22:55 GMT29 November 2020
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    Fresh research from the Pew research center, published this week, suggests a growing mood of Euroskepticism spreading across the European continent.

    The polling reveals broad ranging factors influencing an increase in Euroskepticism, from the EU's handling of economics to its response to the ongoing refugee crisis.  Despite the sharp increase in negativity towards the European Union, support for its existence is still marginally in the majority, although with many caveats.

    The topic dominating Europe right now is of course the UK's referendum on whether or not to stay inside the EU, and with only 2 weeks to go, the polling continues to be too close to call.

    But whilst Euroskepticism appears to be on the rise, a huge majority — around seventy percent — believe that a so-called Brexit would be a bad thing for the EU.

    At the same time, favorable vs unfavorable views of the EU are pretty much 50/50 across Europe (or at least within a margin of error). Psephologist Professor John Curtis told Sputnik that this might not be as nonsensical as it seems:

    "These things are not entirely illogical, one of the reasons for concern about the possibility of a UK exit is really — if the UK leaves, who might be next? We know that there are some other EU countries where there is pressure on whether or not the country should stay inside the European Union, or certainly discontent about the EU, and there's concern therefore that that might be fueled further as a result of the UK deciding to leave."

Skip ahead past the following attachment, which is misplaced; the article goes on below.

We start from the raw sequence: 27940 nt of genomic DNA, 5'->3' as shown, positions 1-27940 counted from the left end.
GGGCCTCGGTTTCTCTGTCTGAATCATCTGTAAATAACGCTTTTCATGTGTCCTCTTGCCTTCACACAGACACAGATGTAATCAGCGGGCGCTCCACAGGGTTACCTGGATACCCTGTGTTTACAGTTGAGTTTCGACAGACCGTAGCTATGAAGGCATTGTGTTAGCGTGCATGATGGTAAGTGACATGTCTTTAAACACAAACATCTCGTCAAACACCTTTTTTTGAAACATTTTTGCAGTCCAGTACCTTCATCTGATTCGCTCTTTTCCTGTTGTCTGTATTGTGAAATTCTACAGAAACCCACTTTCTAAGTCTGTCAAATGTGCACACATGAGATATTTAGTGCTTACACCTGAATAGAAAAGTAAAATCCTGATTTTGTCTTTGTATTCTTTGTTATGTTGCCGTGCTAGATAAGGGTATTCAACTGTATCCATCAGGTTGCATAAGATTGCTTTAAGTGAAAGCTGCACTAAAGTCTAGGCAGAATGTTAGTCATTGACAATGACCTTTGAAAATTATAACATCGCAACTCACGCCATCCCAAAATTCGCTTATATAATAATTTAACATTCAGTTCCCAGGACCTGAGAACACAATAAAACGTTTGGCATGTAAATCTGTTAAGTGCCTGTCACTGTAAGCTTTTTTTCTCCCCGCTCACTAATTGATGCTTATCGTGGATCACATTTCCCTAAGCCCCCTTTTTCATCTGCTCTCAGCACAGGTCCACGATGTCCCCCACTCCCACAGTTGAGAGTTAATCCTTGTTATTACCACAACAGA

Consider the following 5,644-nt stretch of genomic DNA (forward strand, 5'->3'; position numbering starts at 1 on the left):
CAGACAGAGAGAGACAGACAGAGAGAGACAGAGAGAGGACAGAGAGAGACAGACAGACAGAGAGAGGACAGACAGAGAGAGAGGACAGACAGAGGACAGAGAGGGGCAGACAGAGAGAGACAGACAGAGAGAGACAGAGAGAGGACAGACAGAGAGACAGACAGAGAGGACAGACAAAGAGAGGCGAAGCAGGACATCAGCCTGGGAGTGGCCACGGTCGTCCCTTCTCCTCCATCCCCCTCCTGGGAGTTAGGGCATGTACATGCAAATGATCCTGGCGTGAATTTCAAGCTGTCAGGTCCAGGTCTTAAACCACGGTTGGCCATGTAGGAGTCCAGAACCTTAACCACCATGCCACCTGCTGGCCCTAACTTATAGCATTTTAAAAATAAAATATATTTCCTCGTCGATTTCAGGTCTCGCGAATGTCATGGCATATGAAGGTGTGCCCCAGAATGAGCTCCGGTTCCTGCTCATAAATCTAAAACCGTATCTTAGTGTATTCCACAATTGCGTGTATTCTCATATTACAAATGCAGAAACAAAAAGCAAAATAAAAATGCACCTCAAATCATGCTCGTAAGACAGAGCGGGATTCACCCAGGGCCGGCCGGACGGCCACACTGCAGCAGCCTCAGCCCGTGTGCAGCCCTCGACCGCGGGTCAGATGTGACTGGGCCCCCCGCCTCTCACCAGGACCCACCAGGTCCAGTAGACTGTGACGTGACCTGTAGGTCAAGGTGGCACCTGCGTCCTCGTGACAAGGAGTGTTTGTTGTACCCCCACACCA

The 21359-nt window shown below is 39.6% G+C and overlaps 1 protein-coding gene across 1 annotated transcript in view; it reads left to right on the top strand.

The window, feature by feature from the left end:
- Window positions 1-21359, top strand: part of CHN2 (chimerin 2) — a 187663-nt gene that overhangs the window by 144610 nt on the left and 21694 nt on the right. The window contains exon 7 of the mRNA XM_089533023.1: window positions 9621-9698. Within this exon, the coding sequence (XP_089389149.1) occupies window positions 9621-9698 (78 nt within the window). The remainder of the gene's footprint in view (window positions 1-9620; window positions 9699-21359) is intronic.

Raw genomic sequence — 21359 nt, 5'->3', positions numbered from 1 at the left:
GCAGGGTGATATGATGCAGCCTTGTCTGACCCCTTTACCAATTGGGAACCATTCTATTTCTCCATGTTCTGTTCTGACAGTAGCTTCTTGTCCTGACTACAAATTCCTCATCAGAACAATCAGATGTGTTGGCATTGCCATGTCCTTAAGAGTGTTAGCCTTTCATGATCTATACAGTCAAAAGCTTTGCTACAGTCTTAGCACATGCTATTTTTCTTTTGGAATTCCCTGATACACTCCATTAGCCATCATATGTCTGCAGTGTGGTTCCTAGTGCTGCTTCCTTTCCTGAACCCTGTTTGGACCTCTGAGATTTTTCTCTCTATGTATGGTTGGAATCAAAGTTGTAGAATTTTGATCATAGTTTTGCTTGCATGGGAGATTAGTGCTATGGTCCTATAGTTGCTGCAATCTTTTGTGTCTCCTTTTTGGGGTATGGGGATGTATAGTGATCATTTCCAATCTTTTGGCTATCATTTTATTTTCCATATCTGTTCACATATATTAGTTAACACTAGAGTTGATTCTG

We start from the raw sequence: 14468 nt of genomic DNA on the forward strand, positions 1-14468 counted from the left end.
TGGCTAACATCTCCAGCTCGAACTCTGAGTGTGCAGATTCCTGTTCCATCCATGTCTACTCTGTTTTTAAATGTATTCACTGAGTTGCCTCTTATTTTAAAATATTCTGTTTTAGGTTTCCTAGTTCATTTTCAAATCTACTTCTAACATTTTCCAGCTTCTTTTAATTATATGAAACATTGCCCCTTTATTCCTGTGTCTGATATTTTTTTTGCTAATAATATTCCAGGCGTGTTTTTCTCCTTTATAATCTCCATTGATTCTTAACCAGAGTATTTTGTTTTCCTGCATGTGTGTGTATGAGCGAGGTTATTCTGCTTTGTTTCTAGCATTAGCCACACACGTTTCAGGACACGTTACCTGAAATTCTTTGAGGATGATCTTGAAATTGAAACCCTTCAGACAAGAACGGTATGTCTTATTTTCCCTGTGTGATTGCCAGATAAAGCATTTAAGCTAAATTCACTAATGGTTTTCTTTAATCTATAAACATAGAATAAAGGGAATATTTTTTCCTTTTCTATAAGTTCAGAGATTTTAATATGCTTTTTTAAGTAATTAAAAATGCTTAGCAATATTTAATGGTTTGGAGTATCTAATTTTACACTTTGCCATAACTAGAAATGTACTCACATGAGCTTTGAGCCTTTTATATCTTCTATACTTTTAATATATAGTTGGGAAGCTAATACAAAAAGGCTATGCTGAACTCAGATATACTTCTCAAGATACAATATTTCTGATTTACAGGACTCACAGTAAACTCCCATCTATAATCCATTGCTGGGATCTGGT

Another finding in the Pew research seemed to suggest that opposition to the EU tended to correlate with right-wing political leanings. This was especially so in the UK, with those on the right being 31 percentage points more likely than those on the left to have a negative view of the EU. Professor Curtis believes that this was most likely fueled by concerns over immigration:

    "The issue that above all has fueled concern about the European Union in the UK is immigration and attitudes that are unsympathetic to immigrants tend to be more common on the right.

    "Bear in mind however, that anti-immigrant sentiment is something which is also high amongst working class people — those with little in the way of educational qualifications — so the social profile of those who are anti-European Union is in part a social profile that you might otherwise expect to see in a social democratic party," Professor Curtis told Sputnik.

    The survey was conducted starting from April 4 until May 12, and covered 10,491 respondents from Poland, Hungary, Italy, Sweden, the Netherlands, Germany, Spain, the United Kingdom, France and Greece.


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